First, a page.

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2020 Phillies: Win-related Path to October

 

By Tal Venada, Sports Talk Philly Contributor

For the Philadelphia Phillies faithful, these final games are either the “half-full or half-empty” conundrum. So whether you consider yourself a pessimist, a realist or an optimist, will you permit yourself to dream for a week? Even for a wild card?      

            

High Hopes:

Enjoying the action from home, most Phillies fans can only sit on the edge of their seats and squirm on each pitch with the tying run at home for the red pinstripes and between each fastball from their ninth-inning hurler. But some locals doubt the Fightins will be playing in a wild-card series.     

IN OTHER WORDS:

“There is no such thing as helplessness. It's just another word for giving up.” - Jefferson Smith

Based on the last two Septembers, the “Phils can’t reach the postseason” thinking has replaced “their division rivals have a better rotation” logic. And if they make the playoffs, some will probably say their opponent has a better record and home-field advantage for those games.              

Despite their recent injuries, the Phillies are demonstrating a strong desire to scratch out a victory with old-school baseball: moving the runner, bunting, stealing bases, hitting sacrifice flies, and plating a run with suicide and safety squeeze bunts. No, manager Joe Girardi isn’t waiting for a three-run homer like his predecessor.   

In ‘20, the Fightins will do what it takes to give the relief corps another run to work with because this September the attitude is different. But if you are ready to abandon them after a loss, then, you could be on a death watch and believe their elimination will probably happen sooner rather than later.  

Based on the standings since mid-August, six franchises have been slightly above or below .500 and in the hunt for serious October baseball. So they have a decent shot to produce a .500 record and qualify for one of four spots in the wild-card round as the away club in a neutral park without spectators.  

Schedule-wise, the Phils have four road games against the Washington Nationals and won’t face Max Scherzer or Patrick Corbin. And they have three away contests versus the Tampa Bay Rays, who after clinching their division will rest their regulars and save their top starters for Sept. 29 or 30.       

As for the Miami Marlins, they have four contests in Atlanta where the Braves are tough to beat, and their one-game lead over the red pinstripes will be on the line. Plus two defeats may affect their Cinderella season. Remember, they were 2-2 against the good guys in the seven-contest set before the Phillies handful of injuries.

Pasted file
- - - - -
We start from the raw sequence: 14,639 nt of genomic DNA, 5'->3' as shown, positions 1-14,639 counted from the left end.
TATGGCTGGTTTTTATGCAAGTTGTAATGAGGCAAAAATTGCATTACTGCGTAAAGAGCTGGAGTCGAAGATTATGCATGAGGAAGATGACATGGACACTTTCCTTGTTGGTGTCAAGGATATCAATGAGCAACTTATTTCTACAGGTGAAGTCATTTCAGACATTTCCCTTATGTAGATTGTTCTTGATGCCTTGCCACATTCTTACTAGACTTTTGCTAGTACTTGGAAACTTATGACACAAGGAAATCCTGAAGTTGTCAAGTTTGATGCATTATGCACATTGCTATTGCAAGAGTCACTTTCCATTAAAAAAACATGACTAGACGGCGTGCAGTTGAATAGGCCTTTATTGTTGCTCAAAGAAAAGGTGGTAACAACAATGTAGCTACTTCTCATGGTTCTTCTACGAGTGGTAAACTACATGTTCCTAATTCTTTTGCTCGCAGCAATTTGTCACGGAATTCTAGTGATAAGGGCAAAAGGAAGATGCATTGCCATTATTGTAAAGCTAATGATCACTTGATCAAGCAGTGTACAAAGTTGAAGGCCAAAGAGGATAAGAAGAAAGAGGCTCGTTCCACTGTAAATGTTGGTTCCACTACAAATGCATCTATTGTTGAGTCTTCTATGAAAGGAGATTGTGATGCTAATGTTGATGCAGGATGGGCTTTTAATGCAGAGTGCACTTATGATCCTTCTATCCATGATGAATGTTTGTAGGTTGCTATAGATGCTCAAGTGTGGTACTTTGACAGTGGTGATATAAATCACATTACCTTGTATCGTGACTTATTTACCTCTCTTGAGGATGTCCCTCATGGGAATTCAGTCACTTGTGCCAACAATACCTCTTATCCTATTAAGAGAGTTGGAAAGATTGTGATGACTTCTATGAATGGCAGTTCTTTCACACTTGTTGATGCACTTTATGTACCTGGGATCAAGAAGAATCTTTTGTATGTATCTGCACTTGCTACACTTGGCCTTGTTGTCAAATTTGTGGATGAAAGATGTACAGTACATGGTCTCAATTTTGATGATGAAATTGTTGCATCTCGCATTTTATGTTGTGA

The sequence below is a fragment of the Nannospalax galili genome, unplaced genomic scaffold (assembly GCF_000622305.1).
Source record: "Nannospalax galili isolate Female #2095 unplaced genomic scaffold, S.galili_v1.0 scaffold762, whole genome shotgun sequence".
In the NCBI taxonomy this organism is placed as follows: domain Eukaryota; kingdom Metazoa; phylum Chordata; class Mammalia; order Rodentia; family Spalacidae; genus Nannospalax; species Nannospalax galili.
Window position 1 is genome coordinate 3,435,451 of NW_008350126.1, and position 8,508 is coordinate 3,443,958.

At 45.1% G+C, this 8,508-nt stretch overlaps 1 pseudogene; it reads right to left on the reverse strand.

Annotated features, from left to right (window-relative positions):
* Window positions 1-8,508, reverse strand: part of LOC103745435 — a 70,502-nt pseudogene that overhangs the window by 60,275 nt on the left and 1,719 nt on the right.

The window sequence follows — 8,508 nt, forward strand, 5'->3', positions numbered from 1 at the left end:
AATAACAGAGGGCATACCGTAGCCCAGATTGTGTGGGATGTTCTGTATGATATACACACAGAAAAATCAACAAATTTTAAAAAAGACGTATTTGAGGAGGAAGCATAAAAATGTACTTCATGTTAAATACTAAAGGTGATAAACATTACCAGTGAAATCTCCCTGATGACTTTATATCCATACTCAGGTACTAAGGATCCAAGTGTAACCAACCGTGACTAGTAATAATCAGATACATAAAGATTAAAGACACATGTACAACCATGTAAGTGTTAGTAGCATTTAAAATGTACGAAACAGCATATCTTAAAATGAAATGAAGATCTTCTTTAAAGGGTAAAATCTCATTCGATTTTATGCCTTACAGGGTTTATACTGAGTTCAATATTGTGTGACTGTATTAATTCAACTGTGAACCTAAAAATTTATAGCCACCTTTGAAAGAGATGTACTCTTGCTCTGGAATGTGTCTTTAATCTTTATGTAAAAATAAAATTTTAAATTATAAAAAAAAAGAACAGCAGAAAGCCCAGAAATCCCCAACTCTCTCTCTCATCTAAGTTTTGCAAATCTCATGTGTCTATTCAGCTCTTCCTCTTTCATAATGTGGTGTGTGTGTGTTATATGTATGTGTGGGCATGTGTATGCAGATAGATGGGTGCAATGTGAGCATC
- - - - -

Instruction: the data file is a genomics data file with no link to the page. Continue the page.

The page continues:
Without Rhys Hoskins, the Fightins’ lineup is Andrew McCutchen (RH), Alec Bohm (RH), Bryce Harper (LH), JT Realmuto (RH), Didi Gregorius (LH), Jean Segura (RH) and Jay Bruce (LH) for the first seven holes. Realistically, Bohm can fill in for Hoskins until the postseason.     

The five-man staff’s top moundsmen are healthy: Aaron Nola, Zack Wheeler and Zach Eflin. Basically, they will toe the slab for five of the final seven contests. But Nola and Wheeler will only start games 59 and 60 if they are necessary for a playoff spot because Girardi will need them for the first two postseason contests.   

Lastly, the pen is not all bad unless you expect every appearance to be successful. And while management knows a reliever should have four acceptable performances out of every five, the faithful remember and judge the hurler on only the poor outings. Basically, most relievers are not starters due to control problems.   

For some reason, fan favorites, aces and stars can have a bad day and can struggle for a limited time, but relievers are an exception. Last summer, Adam Morgan had acceptable outcomes in 90 percent of his appearances, but some locals only remembered his worst two or three for the entire 162.  

When the playoffs begin, the red pinstripes could have Hoskins, Jose Alvarez, Jake Arrieta and Spencer Howard back. And they’ll need one or two starters after Nola, Wheeler and Eflin because there won’t be any off days in a maximum-length series.                      

In a three-game set, any club can beat any other team. So, the four aces couldn’t stop the St. Louis Cardinals (the wild card) in a five-contest series because the Cards were on a hot streak through the World Series. But the owners don’t like wild-card teams winning championships and added a second wild card as an obstacle.     

In a campaign filled with injuries, postponements and seven-inning doubleheaders, some clubs are one unlucky break away from relevance. To illustrate, the Phils were 2-2 in the first four contests in Miami; but Hoskins, Realmuto, Arrieta and Roman Quinn joined Bruce and Howard on the injured list. Three losses, no?  

For fans who think the Phillies can’t make the postseason, they are really saying they are not at least a .500 club and not capable of finishing with 30 victories: the magic number for a playoff berth. Therefore, the 27-26 Fightins --the doubting Thomases believe-- can’t go 3-4 in their final seven games.                             

For 2020, the red pinstripes after their outcomes against the Marlins and the New York Mets had bounced back yet again with three consecutive wins including a twin-bill sweep of the Toronto Blue Jays. Yes, effort and desire are some ingredients for a hot team.        

If the Phils are the ones on fire at the right time with no off days until the Fall Classic to cool off, they can only get a day off by quickly winning the wild-card series, the NLDS and/or the NLCS. Unfortunately, it comes down to if a fan wants a championship and general manager Matt Klentak fired. Can’t have both!

 

NEXT:

Bullpen’s Plan B for 2020

Rsz_realmuto_3

 

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